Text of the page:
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Amid Return To Mandal Politics, PM Modi Calls For Rooting Out Casteism, Regionalism

In his Dussehra speech, Prime Minister Narendra Modi called upon citizens to end distortions such as ‘casteism’ and ‘regionalism’ that are disturbing harmony in the society – a narrative that the BJP has been using to counter the Opposition’s renewed demand for a caste census across the country.

Dussehra celebrations
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In his Dussehra speech, Prime Minister Narendra Modi called upon citizens to end distortions such as ‘casteism’ and ‘regionalism’ that are disturbing harmony in the society – a narrative that the BJP has been using to counter the Opposition’s renewed demand for a caste census across the country. This demand, which could open the doors to equal opportunities for marginalised castes across the country, may also dent the prospects of Narendra Modi-led BJP in the Lok Sabha elections next year. 

The Prime Minister, although refraining from using the terms ‘caste census’, has time and again accused opposition parties of dividing the country along caste lines only to gain political mileage. OnTuesday, he said Dussehra should mark the burning of ideologies which are not about India's development but about fulfilling selfish interests. "We should pledge to end social ills and discrimination," he said, adding that every evil which disturbs the social harmony should be burnt as well.

The opposition’s push for a caste census and the Prime Minister’s counterplay comes at a time when the new alliance INDIA is trying to challenge BJP’s politics of Hindutva, highlighting the rising inequality over access and control of resources. Opposition leader from the Congress party, Rahul Gandhi, has been repeatedly advocating for proportionate representation of marginalised communities in getting their due rights, as per their share of the population.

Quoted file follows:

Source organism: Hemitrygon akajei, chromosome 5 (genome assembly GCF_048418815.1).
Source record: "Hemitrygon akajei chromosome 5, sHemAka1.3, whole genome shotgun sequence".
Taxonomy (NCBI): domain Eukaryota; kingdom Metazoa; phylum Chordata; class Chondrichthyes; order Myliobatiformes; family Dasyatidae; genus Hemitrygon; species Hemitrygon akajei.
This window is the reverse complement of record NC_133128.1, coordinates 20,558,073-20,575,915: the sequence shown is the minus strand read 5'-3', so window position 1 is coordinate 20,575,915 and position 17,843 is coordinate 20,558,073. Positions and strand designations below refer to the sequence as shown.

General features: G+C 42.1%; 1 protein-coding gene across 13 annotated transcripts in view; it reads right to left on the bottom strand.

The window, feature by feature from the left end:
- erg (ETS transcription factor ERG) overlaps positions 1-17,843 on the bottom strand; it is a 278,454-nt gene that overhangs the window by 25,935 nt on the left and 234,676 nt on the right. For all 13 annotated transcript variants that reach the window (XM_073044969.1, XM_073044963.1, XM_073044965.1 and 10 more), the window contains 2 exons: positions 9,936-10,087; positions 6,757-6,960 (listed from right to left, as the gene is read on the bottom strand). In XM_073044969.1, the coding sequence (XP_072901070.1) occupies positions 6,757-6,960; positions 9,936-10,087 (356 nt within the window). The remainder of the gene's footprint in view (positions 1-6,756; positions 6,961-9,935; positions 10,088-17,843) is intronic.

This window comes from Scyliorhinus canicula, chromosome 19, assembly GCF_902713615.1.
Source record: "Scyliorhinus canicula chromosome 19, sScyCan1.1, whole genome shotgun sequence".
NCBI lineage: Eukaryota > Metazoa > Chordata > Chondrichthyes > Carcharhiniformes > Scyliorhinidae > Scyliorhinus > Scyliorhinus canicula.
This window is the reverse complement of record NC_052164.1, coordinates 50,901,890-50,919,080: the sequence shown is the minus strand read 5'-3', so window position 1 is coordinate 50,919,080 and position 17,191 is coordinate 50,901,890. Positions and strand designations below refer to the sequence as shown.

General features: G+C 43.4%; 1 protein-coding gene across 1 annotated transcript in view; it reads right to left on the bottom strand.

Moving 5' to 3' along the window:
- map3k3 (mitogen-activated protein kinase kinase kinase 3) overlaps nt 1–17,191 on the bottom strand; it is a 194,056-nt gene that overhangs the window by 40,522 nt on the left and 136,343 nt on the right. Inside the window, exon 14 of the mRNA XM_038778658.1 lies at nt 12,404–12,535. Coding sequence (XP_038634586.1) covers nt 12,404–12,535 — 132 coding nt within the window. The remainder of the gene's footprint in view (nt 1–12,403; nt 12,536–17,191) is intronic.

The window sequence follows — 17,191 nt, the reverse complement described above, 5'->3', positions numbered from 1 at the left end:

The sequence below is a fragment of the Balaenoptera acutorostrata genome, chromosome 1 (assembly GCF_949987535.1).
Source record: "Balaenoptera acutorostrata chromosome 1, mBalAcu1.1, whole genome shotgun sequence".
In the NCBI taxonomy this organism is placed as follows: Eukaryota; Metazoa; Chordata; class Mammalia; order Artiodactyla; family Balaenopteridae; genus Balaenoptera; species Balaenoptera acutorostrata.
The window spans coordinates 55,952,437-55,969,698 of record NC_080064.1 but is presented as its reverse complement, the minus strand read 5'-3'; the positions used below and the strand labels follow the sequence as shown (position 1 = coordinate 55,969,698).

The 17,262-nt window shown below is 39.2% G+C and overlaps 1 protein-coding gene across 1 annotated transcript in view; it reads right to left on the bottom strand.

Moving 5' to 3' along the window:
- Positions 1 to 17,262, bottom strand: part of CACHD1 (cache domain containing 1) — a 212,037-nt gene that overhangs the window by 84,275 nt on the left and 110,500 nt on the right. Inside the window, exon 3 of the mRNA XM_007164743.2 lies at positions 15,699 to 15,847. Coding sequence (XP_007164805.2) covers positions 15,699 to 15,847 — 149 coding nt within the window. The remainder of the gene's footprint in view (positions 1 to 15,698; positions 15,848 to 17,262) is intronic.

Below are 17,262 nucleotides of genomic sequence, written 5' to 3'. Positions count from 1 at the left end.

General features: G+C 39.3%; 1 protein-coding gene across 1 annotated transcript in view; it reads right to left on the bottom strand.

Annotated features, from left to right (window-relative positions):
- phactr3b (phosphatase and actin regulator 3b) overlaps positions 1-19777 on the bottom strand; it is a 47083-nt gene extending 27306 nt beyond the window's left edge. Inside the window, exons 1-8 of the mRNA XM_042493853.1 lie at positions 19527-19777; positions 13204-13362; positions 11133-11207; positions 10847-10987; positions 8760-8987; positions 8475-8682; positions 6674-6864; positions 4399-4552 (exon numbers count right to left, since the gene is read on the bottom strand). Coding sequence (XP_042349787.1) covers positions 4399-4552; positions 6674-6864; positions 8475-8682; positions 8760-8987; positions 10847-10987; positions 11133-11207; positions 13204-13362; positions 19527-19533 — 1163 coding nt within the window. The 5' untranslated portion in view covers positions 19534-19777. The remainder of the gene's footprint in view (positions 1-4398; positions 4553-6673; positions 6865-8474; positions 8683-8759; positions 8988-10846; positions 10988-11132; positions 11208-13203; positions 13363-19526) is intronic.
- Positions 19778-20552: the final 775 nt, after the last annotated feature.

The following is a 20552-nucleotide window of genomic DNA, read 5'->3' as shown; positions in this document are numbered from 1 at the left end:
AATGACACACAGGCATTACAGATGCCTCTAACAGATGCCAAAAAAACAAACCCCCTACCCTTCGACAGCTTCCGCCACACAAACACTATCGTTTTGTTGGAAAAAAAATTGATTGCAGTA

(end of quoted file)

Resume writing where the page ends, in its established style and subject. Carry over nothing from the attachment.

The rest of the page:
A 2021 survey by Pew Research Center found that an overwhelming majority of Indians belong to marginalised castes, which amounts to 69 per cent of the total population. But a government-led study on the same has not been carried out in India. The last time a caste census was carried out was in 1931 when India was still under British colonial rule. The findings of a nationwide Census in 2011 were never made public. As a result, reservation policies in the country are not designed for the actual “backward” population.

For instance, the Bihar government’s findings on caste survey reveal that while its dominant castes comprise just 15.5 percent, and its marginalised castes make up for a staggering 84 percent of the state’s population, the reservation policy for the marginalised has been limited – only 50 percent of government jobs and educational opportunities are reserved for them. 

So the opposition parties have found common ground in not just putting up a united front against Hindutva politics but also for uniting under the slogan of ‘social justice’. 

Therefore, once Bihar released the findings of its caste survey on October 2, which put the combined OBC strength at 63 per cent, which is 10 per cent more than the estimates based on the last caste census done in 1931, Karnataka, Rajasthan, and other states with INDIA bloc leaders were quick in following the cue of making announcements on similar surveys in their state. 

Modi, on the day the findings of the census were revealed, accused the opposition parties of “committing the sin” of “dividing the country on caste lines”. The renewed Mandal politics, which kept BJP away from gaining power for at least a decade in the 1980s, is expected to take centre stage again as the nation prepares for elections.

In this context, Outlook looks at the debate around OBC politics and other nuances around it – from OBC candidates in different states, revisiting The Rohini Commission and its impact on the 2024 polls to the Maratha quota demand in Maharashtra. 

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